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heyjoeOffline
Post subject:   PostPosted: Sep 27, 2012 - 04:45 PM
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Incomplete..you bet. A 2004 Goldmine 45 Price guide would be useful only for common records by big artists. It would skip many valuable soul 45s entirely or value them very low. My personal test of a 45 price guide is to see if it lists the TWANS--not Swans, but Twans. $1500-$2000 soul 45--what good is a 45 guide if it doesn't list valuable records?
 
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wurlitzer1450Offline
Post subject:   PostPosted: Dec 28, 2012 - 10:47 AM
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i put the fixx, herb alpert, night ranger, and other similar 45s in the 15 cent boxes, most 70s and newer 45s don't sell well.

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mackdaddygOffline
Post subject:   PostPosted: Dec 28, 2012 - 11:27 AM
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Each price guide has a different agenda, and a different market. I find fault with all of 'em, but they have their good points as well.

One thing I don't get....why does Goldmine bother listing the entire output of artists like Mitch Miller and Lawrence Welk? Neither are very collectible, and it seems like the space could be used for more appropriate artists.
 
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annaloogOffline
Post subject:   PostPosted: Dec 28, 2012 - 11:26 PM
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heyjoe wrote:
... My personal test of a 45 price guide is to see if it lists the TWANS--not Swans, but Twans....
Heh, since the House of Collectables edition, I have been checking Osborne's guides (as I come across them) to see whether he has figured out yet that Mary Hopkin and Mark Hopkins are two different people.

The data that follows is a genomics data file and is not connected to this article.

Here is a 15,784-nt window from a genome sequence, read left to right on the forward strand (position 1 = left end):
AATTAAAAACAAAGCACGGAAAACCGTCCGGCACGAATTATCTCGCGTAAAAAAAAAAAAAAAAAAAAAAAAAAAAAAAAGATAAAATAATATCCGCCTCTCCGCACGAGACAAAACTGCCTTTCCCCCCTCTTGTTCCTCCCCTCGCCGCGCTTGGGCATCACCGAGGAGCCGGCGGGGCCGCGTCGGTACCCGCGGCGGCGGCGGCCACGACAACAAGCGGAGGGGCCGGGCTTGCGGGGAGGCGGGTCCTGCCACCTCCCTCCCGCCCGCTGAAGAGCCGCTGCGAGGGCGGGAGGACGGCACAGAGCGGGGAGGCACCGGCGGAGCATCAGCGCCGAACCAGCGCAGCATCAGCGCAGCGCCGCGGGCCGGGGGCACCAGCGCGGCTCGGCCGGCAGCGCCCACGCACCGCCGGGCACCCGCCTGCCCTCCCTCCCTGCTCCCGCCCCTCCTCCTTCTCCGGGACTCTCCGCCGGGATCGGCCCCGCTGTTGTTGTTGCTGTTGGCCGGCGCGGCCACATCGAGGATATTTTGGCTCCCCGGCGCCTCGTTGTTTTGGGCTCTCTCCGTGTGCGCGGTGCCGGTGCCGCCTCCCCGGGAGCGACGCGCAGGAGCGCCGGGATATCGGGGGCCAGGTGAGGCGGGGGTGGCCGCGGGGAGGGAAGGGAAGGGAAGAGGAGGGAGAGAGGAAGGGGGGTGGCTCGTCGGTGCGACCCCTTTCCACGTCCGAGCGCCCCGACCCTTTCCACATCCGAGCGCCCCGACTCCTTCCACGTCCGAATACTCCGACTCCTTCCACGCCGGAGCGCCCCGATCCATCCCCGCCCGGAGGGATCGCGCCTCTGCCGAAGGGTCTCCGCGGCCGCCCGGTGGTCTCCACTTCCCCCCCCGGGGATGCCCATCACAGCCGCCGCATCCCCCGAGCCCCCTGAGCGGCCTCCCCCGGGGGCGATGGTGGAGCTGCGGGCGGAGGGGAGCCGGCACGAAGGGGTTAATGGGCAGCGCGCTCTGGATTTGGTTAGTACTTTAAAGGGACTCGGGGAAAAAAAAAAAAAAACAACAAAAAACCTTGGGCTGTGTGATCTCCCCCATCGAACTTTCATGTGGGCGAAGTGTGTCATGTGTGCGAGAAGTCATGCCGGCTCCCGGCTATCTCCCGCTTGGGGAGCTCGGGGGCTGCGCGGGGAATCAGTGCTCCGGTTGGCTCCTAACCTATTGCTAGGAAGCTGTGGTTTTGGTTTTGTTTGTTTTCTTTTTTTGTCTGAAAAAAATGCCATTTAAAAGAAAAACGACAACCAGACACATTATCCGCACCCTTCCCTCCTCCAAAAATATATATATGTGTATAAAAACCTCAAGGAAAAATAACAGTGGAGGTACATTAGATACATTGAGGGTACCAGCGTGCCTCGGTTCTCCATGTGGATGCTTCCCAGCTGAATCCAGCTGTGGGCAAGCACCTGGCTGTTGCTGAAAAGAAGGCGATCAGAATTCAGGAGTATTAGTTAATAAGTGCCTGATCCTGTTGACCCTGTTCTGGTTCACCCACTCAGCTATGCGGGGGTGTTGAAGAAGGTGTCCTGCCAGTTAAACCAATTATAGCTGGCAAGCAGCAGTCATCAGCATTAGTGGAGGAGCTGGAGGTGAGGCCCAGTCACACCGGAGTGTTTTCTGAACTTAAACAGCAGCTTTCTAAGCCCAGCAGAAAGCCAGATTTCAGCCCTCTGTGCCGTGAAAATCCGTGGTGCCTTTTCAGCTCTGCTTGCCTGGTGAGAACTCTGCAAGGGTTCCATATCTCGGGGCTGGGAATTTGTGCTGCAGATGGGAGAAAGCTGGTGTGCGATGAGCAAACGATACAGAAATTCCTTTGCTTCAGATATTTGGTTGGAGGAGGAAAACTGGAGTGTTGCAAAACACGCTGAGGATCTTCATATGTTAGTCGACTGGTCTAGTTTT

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wurlitzer1450Offline
Post subject: Goldmine Priceguide for 45's - Incomplete  PostPosted: Dec 29, 2012 - 09:40 AM
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mackdaddyg wrote:
Each price guide has a different agenda, and a different market. I find fault with all of 'em, but they have their good points as well.

One thing I don't get....why does Goldmine bother listing the entire output of artists like Mitch Miller and Lawrence Welk? Neither are very collectible, and it seems like the space could be used for more appropriate artists.


i have often thought the same thing, perhaps they sell lots of price guides to the people who buy everything that's very cheap and want to look up the value of their purchases. why list records that are "stiffs", meaning they don't sell to anyone but the nickle and dimers. i liike the way docks handles it, he lists the desirable records by title, label, and record number and the rest of the output by the same artist only by record number.

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heyjoeOffline
Post subject: RE: Goldmine Priceguide for 45  PostPosted: Dec 29, 2012 - 12:17 PM
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Lemme get my soapbox out. Price guides are filled with relatively high prices for common records so that the books will sell to those mildly interested people with mainstream collections who are delighted to believe their 1970s LPs are worth $10-$15 apiece regardless of condition, because they never read the section on condition. In a year or two they will buy the price guide again to see how much the value of their collections have increased. Sometimes they are disappointed because I offer them $1 or $2 for their Eagles LP because I'm lucky to get $5 at a show. Highly collectible and valuable records are routinely left out to make more room for listings for common releases from big-selling artists that are more likely to be in the collection of our casual collector. It's about selling the book--again and again.
 
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